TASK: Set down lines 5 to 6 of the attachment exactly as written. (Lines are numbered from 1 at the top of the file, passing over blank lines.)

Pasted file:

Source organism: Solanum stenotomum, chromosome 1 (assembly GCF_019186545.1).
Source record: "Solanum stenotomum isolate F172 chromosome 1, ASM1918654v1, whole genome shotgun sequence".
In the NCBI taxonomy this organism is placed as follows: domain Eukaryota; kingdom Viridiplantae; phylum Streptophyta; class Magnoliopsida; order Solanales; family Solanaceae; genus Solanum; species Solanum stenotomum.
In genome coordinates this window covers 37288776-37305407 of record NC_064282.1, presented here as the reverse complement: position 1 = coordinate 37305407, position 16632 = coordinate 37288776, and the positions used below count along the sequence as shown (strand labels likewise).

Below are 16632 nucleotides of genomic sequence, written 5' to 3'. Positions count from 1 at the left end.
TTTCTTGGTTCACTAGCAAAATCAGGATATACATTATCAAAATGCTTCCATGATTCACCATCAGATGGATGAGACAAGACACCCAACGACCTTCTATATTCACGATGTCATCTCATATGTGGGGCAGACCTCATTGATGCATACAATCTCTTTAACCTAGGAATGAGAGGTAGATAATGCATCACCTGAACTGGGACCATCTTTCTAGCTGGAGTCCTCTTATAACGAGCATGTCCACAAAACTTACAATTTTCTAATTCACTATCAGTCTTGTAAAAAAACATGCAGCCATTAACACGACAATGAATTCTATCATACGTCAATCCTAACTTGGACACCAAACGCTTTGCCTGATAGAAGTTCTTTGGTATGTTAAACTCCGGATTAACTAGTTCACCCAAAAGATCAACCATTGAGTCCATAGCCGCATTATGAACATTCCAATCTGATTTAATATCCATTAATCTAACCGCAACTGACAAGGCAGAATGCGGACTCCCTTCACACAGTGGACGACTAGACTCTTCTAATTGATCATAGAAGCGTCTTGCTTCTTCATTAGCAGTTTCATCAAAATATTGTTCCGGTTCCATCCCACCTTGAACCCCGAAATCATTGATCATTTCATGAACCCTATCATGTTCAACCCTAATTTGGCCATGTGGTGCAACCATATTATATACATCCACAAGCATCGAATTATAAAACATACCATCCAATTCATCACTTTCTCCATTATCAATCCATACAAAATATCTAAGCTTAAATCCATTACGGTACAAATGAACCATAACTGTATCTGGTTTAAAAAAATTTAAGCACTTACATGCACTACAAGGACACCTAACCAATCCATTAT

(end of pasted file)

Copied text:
Below are 16632 nucleotides of genomic sequence, written 5' to 3'. Positions count from 1 at the left end.
TTTCTTGGTTCACTAGCAAAATCAGGATATACATTATCAAAATGCTTCCATGATTCACCATCAGATGGATGAGACAAGACACCCAACGACCTTCTATATTCACGATGTCATCTCATATGTGGGGCAGACCTCATTGATGCATACAATCTCTTTAACCTAGGAATGAGAGGTAGATAATGCATCACCTGAACTGGGACCATCTTTCTAGCTGGAGTCCTCTTATAACGAGCATGTCCACAAAACTTACAATTTTCTAATTCACTATCAGTCTTGTAAAAAAACATGCAGCCATTAACACGACAATGAATTCTATCATACGTCAATCCTAACTTGGACACCAAACGCTTTGCCTGATAGAAGTTCTTTGGTATGTTAAACTCCGGATTAACTAGTTCACCCAAAAGATCAACCATTGAGTCCATAGCCGCATTATGAACATTCCAATCTGATTTAATATCCATTAATCTAACCGCAACTGACAAGGCAGAATGCGGACTCCCTTCACACAGTGGACGACTAGACTCTTCTAATTGATCATAGAAGCGTCTTGCTTCTTCATTAGCAGTTTCATCAAAATATTGTTCCGGTTCCATCCCACCTTGAACCCCGAAATCATTGATCATTTCATGAACCCTATCATGTTCAACCCTAATTTGGCCATGTGGTGCAACCATATTATATACATCCACAAGCATCGAATTATAAAACATACCATCCAATTCATCACTTTCTCCATTATCAATCCATACAAAATATCTAAGCTTAAATCCATTACGGTACAAATGAACCATAACTGTATCTGGTTTAAAAAAATTTAAGCACTTACATGCACTACAAGGACACCTAACCAATCCATTAT